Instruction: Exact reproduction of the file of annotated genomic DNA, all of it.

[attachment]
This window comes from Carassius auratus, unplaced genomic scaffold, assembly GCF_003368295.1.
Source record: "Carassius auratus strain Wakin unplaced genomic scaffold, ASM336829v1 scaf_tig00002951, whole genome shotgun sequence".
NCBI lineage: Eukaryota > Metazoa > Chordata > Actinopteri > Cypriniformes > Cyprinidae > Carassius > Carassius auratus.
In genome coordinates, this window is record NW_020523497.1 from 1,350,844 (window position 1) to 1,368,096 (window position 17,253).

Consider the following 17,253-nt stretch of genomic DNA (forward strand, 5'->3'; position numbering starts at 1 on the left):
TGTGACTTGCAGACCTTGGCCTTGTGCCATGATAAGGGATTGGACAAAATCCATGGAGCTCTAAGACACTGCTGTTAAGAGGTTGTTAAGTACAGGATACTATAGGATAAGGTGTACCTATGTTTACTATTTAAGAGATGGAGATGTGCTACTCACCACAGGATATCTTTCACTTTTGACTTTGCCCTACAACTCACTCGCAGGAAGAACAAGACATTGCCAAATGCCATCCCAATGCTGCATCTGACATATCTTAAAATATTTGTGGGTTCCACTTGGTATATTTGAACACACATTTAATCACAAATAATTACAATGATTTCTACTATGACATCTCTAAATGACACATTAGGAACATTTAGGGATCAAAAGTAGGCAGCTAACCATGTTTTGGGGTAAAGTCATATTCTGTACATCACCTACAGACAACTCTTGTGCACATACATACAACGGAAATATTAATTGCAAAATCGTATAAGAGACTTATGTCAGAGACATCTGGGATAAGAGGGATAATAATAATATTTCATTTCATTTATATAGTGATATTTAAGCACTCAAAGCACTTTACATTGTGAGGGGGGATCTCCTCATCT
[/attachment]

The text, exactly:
This window comes from Carassius auratus, unplaced genomic scaffold, assembly GCF_003368295.1.
Source record: "Carassius auratus strain Wakin unplaced genomic scaffold, ASM336829v1 scaf_tig00002951, whole genome shotgun sequence".
NCBI lineage: Eukaryota > Metazoa > Chordata > Actinopteri > Cypriniformes > Cyprinidae > Carassius > Carassius auratus.
In genome coordinates, this window is record NW_020523497.1 from 1,350,844 (window position 1) to 1,368,096 (window position 17,253).

Consider the following 17,253-nt stretch of genomic DNA (forward strand, 5'->3'; position numbering starts at 1 on the left):
TGTGACTTGCAGACCTTGGCCTTGTGCCATGATAAGGGATTGGACAAAATCCATGGAGCTCTAAGACACTGCTGTTAAGAGGTTGTTAAGTACAGGATACTATAGGATAAGGTGTACCTATGTTTACTATTTAAGAGATGGAGATGTGCTACTCACCACAGGATATCTTTCACTTTTGACTTTGCCCTACAACTCACTCGCAGGAAGAACAAGACATTGCCAAATGCCATCCCAATGCTGCATCTGACATATCTTAAAATATTTGTGGGTTCCACTTGGTATATTTGAACACACATTTAATCACAAATAATTACAATGATTTCTACTATGACATCTCTAAATGACACATTAGGAACATTTAGGGATCAAAAGTAGGCAGCTAACCATGTTTTGGGGTAAAGTCATATTCTGTACATCACCTACAGACAACTCTTGTGCACATACATACAACGGAAATATTAATTGCAAAATCGTATAAGAGACTTATGTCAGAGACATCTGGGATAAGAGGGATAATAATAATATTTCATTTCATTTATATAGTGATATTTAAGCACTCAAAGCACTTTACATTGTGAGGGGGGATCTCCTCATCT